Dementia, a heart-breaking incurable illness


It is a challenge for any caregivers to look after those who had been diagnosed with dementia.

It’s never easy for anyone when it comes to dealing with dementia.

It is already heart-breaking for people with dementia to not remember their loved ones, but when they start to lose the ability to carry out everyday activities such as bathing, dressing, and feeding, this becomes the ultimate challenge to most caregivers.

Dementia, which characterises a range of symptoms including a decline in memory and thinking skills, can negatively affect a person’s ability to perform their daily activities.

Few are diagnosed in the early stages, and many only seek treatment at a later stage.

Recent studies and reports have suggested that dementia is on the rise.

A review article published in the Asean Journal of Psychiatry in 2011 titled 'Dementia in Malaysia: Issues and Challenges' by Azlina Wati Nikmat, Graeme Hawthorne and S. Hassan Ahmad Al-Mashoor, noted the prevalence of dementia in Malaysia in 2005 was 0.063% but projected to increase to 0.126% by 2020.

According to the International World Alzheimer Report 2015, some 46.8mil people are estimated to be living with dementia in 2015 and the number is expected to double every 20 years.

The report added in Asia, about 22.9mil people are currently estimated to be living with dementia, compared with 10.5mil in Europe, 4mil in Africa and 9.4mil in the Americas.

With no known cure, its development can be terrifying for those afflicted with dementia. It becomes a race against time for family members who are searching for ways to maintain their loved one’s functionality for as long as they can.

Watching loved ones struggle to recall everything from past experiences to learned materials can be overwhelming, as a decline in the memory and cognitive function robs the loved one of their ability to manage their daily life.

Caregivers may notice a decline in communication, learning and remembering their friends and family members, which may occur quickly or slowly over time.

With some even forgetting how to swallow, families and relatives are left with the burning question, “Will you still remember me tomorrow?”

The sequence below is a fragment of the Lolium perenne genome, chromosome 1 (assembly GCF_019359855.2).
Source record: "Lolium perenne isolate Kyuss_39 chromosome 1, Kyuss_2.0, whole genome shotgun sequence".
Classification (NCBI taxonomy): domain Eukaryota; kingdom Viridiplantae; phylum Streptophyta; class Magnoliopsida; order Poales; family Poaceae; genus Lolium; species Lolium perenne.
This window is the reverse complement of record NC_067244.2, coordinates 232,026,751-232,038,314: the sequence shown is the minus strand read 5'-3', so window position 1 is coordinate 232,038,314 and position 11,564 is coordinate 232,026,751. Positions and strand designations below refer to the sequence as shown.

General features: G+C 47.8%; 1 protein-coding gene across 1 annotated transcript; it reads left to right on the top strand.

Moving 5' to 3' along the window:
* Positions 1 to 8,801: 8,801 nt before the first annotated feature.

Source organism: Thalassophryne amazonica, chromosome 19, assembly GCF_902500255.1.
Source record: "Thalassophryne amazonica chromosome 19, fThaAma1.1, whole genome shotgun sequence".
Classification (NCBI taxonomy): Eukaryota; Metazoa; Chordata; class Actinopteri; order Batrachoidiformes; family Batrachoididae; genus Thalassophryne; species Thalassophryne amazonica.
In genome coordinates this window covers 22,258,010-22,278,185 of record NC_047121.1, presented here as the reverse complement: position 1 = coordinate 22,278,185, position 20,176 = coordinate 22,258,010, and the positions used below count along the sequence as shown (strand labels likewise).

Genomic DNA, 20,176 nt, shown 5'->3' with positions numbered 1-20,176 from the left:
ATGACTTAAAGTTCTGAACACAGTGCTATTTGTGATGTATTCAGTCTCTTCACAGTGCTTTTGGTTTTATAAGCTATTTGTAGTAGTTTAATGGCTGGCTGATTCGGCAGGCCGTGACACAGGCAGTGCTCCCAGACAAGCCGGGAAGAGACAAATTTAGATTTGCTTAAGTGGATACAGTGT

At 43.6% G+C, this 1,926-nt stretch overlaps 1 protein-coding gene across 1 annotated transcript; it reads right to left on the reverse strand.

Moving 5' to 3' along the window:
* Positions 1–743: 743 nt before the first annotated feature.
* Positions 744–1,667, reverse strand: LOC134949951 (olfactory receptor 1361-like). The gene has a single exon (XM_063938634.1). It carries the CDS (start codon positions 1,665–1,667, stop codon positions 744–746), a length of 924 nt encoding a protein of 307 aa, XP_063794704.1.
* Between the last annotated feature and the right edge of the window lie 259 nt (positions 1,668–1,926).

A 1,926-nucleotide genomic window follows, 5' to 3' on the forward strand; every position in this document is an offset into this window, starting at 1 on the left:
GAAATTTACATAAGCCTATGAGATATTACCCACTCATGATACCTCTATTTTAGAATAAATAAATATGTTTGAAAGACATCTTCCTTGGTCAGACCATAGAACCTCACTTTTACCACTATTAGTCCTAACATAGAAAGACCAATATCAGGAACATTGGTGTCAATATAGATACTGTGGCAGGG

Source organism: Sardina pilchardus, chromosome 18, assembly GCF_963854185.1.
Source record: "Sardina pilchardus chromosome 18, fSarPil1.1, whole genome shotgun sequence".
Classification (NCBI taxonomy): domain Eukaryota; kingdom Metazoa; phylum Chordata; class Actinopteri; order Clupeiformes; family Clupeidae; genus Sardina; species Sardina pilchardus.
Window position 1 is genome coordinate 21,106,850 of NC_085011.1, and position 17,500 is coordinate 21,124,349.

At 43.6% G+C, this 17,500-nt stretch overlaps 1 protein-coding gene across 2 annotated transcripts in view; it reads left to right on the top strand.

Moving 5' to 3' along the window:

Dementia is caused by damage to the brain cells, interfering with its ability to communicate. When the brain cells fail to communicate normally, one’s thinking, behaviour and feelings can be affected.

University Malaya Medical Centre Assoc Prof Dr Tan Maw Pin said some of the things one can look for in recognising the signs of the syndrome include forgetfulness.

“The person developing dementia in the early stage would find themselves having difficulties in remembering and retrieving the things they had earlier kept or stored,” said Dr Tan, who works in the geriatric medicine department, a medical subspecialty which focuses on the health of older people.

She said everyone experienced problems finding things from time to time but a sign of a more serious case was if they started to lose their belongings, such as car keys, more regularly when it had not been an issue previously.

If such scenario occurs, Dr Tan said they should get themselves assessed.

“A memory screening test takes only 20 minutes and only costs the consultation,” she said.

A spokesman for LF Asia (M) Sdn Bhd, the official distributor for Dr Willmar Schwabe Pharmaceuticals’ products in Malaysia, said studies have shown that standardised ginkgo biloba extract such as EGb761 is helpful to improve memory performance for those with dementia and help maintain their functionality.

LF Asia is owned by Li & Fung Company, a Hong Kong-based multinational healthcare, consumer goods design, development, sourcing and logistics group. They are also a distributor of ginkgo biloba extract, EGb761.

EGb761 is a unique and patented standardized ginkgo biloba extract that neutralises free radicals and increase blood circulation.

The emergence of such supplements is welcome additions for the treatment of dementia, but caregivers and patients must consult their doctor for a prescription.

While it is not a substitute for synthetic medication for the syndrome, Dr Tan explained that certain medical foods act by stopping further deterioration in the symptoms of dementia and not the actual pathological deterioration in the brain.

She said medical food containing ginkgo biloba extract EGb761 has been known to be the alternative treatment and cost-effective in the long run to help those suffering the illness.

To a certain extent, the usage of gingko biloba extract EGb761has also been shown to help reduce the burden of caregivers looking after these patients.

“If one notices forgetfulness problems with their loved one or themselves, they should go for screening quickly. Don’t ignore the problem,” said Dr Tan.


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